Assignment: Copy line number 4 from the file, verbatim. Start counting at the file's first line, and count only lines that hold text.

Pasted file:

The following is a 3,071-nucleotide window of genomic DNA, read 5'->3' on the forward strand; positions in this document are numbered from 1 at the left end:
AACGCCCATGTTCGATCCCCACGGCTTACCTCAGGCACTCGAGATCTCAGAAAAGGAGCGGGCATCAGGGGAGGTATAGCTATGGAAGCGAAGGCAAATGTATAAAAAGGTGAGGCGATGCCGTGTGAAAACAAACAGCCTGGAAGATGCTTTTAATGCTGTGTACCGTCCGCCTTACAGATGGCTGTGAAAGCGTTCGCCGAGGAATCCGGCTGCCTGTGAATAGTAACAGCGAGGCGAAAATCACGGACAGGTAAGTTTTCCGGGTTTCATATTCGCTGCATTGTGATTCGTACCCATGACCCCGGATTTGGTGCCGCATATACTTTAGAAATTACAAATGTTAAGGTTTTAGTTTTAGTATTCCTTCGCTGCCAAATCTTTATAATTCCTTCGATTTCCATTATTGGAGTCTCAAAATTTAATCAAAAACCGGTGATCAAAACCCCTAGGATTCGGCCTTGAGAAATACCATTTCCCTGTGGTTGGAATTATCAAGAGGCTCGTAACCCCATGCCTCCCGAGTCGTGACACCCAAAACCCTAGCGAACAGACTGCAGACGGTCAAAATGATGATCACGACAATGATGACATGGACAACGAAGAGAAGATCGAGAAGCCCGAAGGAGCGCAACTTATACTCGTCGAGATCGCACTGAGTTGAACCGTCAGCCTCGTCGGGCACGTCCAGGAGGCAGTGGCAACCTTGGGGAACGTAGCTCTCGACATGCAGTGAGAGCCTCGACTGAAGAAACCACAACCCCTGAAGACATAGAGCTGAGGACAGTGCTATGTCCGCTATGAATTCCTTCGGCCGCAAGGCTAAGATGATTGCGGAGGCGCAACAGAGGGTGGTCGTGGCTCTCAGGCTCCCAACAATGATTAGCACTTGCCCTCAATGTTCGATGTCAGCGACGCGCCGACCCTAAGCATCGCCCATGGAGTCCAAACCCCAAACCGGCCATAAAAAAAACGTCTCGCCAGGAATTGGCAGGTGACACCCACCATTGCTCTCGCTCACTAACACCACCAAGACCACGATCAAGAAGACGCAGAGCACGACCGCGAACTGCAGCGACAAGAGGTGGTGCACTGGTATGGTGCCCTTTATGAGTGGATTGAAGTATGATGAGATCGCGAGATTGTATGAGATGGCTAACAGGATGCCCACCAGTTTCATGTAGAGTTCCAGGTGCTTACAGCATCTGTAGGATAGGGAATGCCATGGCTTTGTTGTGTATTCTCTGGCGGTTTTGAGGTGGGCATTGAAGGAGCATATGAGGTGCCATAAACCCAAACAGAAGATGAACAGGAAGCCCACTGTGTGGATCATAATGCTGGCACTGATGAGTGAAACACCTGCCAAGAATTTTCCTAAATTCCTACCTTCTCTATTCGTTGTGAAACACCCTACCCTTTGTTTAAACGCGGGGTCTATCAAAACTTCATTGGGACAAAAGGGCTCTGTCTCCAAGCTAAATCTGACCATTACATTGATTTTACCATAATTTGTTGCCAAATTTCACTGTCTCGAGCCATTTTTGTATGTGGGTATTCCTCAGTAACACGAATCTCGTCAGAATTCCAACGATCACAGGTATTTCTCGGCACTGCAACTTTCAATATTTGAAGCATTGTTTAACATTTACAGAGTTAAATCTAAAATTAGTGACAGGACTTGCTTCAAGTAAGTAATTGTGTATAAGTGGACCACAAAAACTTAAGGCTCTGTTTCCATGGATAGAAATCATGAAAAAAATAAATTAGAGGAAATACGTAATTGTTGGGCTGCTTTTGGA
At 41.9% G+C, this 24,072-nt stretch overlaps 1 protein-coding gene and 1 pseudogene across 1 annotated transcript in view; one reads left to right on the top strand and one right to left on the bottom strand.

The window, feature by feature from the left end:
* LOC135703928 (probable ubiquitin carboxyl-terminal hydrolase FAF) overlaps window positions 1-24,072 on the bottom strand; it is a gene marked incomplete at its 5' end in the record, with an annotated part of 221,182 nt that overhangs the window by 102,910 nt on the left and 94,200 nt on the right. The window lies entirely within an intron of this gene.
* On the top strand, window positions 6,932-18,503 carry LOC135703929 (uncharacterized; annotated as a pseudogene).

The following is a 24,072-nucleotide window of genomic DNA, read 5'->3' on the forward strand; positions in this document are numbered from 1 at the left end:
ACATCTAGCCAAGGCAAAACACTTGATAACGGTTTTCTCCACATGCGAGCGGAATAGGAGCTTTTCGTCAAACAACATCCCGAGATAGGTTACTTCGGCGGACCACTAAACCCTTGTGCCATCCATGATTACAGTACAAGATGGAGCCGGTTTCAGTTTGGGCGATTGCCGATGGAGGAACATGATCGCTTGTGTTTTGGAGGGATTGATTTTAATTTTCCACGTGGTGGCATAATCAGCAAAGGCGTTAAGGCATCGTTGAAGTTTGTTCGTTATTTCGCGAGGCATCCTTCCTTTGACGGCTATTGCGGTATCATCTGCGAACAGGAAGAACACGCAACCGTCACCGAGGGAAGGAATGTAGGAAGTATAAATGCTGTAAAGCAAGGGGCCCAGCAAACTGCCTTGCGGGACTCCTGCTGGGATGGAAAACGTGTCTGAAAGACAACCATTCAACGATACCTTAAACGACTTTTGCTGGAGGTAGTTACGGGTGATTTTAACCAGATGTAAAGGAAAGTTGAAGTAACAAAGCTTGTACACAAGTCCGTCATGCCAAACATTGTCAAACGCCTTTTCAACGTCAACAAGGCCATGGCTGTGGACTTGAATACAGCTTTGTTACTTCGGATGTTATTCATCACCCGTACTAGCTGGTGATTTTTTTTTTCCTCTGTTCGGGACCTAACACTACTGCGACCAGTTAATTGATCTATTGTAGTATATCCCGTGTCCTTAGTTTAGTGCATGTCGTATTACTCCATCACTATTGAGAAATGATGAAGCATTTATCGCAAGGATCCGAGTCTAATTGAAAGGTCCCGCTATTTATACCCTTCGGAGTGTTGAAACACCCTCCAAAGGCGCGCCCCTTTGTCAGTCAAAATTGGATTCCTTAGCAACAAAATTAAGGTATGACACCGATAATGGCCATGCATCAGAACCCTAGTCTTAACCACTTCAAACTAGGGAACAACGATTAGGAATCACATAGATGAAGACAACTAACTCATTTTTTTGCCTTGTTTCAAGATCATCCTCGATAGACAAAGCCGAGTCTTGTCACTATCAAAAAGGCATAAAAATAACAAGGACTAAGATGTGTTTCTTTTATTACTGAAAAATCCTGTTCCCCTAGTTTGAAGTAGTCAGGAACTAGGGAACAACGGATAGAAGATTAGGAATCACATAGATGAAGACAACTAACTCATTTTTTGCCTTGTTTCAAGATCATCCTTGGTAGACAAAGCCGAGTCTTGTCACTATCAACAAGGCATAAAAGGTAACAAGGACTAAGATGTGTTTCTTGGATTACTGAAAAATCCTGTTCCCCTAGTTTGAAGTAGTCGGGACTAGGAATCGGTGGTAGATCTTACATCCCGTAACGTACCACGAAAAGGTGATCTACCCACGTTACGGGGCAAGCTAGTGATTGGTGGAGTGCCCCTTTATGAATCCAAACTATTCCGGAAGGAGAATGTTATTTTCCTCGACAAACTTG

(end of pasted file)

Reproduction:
The window, feature by feature from the left end: